I delivered Rose naturally. I had thought that I wanted to deliver her naturally but by the time we got to the hospital I wasn't sure and thought, "I should probably just get the epidural. I don't need to be brave." By the time the anesthesiologist came in, I knew it was too late. I couldn't sit still long enough for them to inject the needle in my back. It was this awful place of pain because I didn't know how long it would last. I couldn't go back and prevent the pain from happening. I had to endure it. The sorrow in my mind was real. I knew that even my body wouldn't help me and just pass out. I was going to have to feel the pain, all of it. I didn't know what to do with my mind or my body. I felt so stuck, so resigned. Then just in that moment, I realized that I was pushing. I then told the nurse, "I'm pushing!" They ran to get a doctor and they saw Rose's head. I remember the doctor hurrying to put her gloves on to catch Rose. I felt what they call "the ring of fire." But after Rose's head came out, I remember feeling the rest of her slip out so effortlessly. And then I felt this high like I'd never felt before. I felt empowered like I had never felt before.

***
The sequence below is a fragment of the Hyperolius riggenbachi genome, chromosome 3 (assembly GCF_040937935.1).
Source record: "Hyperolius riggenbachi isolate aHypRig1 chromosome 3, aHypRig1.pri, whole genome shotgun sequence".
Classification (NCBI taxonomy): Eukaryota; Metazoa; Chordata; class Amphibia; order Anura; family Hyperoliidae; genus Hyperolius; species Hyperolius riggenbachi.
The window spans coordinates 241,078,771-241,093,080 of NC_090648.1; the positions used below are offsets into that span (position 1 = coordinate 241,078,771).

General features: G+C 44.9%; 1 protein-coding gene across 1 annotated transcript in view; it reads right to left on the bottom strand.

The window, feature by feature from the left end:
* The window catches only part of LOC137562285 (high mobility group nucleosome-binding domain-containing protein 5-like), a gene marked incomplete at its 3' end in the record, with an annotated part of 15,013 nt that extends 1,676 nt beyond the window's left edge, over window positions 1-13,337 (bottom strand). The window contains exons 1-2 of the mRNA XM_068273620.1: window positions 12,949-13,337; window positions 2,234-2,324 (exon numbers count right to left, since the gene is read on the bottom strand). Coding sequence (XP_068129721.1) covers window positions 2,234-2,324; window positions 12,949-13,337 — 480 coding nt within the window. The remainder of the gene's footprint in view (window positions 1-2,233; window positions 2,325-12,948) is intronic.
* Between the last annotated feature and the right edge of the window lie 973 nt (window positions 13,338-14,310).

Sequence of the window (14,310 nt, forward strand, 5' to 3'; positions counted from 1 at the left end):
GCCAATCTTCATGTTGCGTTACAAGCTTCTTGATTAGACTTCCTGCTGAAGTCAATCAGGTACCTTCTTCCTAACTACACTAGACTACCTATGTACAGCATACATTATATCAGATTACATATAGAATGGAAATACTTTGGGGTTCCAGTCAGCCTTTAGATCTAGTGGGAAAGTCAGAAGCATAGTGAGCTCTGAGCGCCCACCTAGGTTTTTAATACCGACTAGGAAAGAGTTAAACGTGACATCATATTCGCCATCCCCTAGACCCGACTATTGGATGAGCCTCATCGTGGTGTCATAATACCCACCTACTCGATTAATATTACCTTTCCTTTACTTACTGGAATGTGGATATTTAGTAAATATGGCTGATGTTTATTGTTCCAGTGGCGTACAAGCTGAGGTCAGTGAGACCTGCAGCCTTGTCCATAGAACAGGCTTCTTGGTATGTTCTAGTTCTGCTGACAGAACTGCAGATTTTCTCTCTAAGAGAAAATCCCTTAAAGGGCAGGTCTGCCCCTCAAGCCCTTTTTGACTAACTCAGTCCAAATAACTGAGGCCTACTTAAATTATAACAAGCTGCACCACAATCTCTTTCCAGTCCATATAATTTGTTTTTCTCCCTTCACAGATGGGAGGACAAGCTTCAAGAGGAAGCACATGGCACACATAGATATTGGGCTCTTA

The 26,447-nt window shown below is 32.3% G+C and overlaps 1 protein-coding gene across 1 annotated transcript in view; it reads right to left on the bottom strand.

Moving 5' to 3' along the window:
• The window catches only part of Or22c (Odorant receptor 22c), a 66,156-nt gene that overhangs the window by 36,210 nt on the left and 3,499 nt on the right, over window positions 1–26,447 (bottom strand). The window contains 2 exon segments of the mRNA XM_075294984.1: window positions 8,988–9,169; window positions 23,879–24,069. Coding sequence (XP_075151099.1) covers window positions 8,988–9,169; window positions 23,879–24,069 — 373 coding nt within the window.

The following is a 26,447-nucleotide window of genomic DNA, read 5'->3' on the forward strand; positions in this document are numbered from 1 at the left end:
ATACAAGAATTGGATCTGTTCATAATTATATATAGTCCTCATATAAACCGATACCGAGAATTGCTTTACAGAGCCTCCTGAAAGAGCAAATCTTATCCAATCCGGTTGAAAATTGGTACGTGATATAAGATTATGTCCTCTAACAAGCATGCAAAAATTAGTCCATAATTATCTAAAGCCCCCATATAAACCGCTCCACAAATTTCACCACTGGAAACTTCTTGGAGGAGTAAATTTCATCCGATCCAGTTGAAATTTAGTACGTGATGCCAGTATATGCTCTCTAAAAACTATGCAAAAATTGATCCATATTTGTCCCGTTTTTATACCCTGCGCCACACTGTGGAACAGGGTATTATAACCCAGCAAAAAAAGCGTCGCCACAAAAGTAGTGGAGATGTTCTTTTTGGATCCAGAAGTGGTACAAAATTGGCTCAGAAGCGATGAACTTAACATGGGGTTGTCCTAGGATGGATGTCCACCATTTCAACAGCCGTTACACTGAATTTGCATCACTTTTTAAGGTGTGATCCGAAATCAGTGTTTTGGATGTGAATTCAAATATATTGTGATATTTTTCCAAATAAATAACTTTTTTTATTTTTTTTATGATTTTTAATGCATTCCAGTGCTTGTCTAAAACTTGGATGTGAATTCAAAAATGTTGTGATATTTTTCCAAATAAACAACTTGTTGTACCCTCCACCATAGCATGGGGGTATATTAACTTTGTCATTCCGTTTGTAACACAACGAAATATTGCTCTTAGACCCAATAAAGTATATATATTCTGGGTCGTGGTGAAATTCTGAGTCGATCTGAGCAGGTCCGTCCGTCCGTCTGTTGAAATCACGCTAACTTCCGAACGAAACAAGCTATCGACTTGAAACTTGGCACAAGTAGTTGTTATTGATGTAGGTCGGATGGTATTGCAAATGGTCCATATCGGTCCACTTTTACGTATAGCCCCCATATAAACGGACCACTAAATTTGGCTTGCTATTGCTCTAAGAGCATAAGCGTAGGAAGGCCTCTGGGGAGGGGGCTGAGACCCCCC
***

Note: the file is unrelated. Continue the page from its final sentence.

Sometimes when the grief feels intense I try to remind myself that often this is how we experience pain. We get to this place where we know our own strength isn't enough. We can't turn back and we can't move forward any faster than we already are. I think this is where we begin to feel the strength of God or our higher power. This is where we have to connect to the divinity within us that teaches us that we have real power. It's hard to dig deeper and find the will to keep going. I only have 32 years of experience but in my years, I've learned that healing is not a linear process. It happens slowly and grows exponentially. Often the beginning part of that curve can convince us that the healing will never get to threshold we long for. I know that if I stay close to God, and if I listen to the things he tells me that I need to be doing in my life, that eventually I'll feel the relief that I seek. I know this because it has happened before. I've never had to experience this deep of pain for this long, so even though I know these things, I still struggle to believe that it can happen this time. I'm not sure when I'll see the light at the end of the tunnel, or when I'll realize that I'm pushing. It was definitely not these past two weeks. I know what it feels like to come out on the other side and that feels pretty amazing. Some days it is too hard, but maybe I'll grow into it, you know? This didn't happen because I'm strong. As this happens, I feel my muscles growing and stretching. It doesn't feel like strength because it's survival. I've heard people talk about "thriving" in your grief. Blah! No one thrives in grief. You survive. That doesn't negate what you are doing. Anyone who is grieving knows that showing up each day is sometimes all you can muster. And sometimes God helps you and sometimes He can't and you wouldn't want him to. Love requires you to feel it, to bear it. When you sign up to love someone, you can't possibly understand the pain that comes with losing them. All you feel is the joy and glory that come with connecting so intimately with another person.  Grief is love. Pain is the price. And at some point, we all pay it.